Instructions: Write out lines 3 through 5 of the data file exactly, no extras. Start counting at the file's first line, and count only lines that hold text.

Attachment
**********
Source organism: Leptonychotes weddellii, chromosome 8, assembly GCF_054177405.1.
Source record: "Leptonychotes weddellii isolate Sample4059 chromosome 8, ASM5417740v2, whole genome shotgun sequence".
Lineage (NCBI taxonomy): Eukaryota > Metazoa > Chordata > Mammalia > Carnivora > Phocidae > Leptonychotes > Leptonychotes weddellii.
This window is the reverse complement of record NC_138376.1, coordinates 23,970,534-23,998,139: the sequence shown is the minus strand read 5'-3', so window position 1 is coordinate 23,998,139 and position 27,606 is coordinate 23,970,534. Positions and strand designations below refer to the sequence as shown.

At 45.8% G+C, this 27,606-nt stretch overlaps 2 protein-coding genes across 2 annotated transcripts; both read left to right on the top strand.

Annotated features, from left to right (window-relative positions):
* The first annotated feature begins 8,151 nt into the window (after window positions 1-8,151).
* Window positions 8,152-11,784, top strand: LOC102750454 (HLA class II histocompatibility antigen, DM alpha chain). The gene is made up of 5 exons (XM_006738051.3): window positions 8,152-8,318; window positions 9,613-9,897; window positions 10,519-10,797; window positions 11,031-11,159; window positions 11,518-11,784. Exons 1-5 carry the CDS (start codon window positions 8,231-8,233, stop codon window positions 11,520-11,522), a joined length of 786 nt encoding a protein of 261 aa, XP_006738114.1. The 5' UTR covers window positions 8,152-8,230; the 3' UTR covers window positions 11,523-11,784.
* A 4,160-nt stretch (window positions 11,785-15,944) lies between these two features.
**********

Lineage (NCBI taxonomy): Eukaryota > Metazoa > Chordata > Mammalia > Carnivora > Phocidae > Leptonychotes > Leptonychotes weddellii.
This window is the reverse complement of record NC_138376.1, coordinates 23,970,534-23,998,139: the sequence shown is the minus strand read 5'-3', so window position 1 is coordinate 23,998,139 and position 27,606 is coordinate 23,970,534. Positions and strand designations below refer to the sequence as shown.

At 45.8% G+C, this 27,606-nt stretch overlaps 2 protein-coding genes across 2 annotated transcripts; both read left to right on the top strand.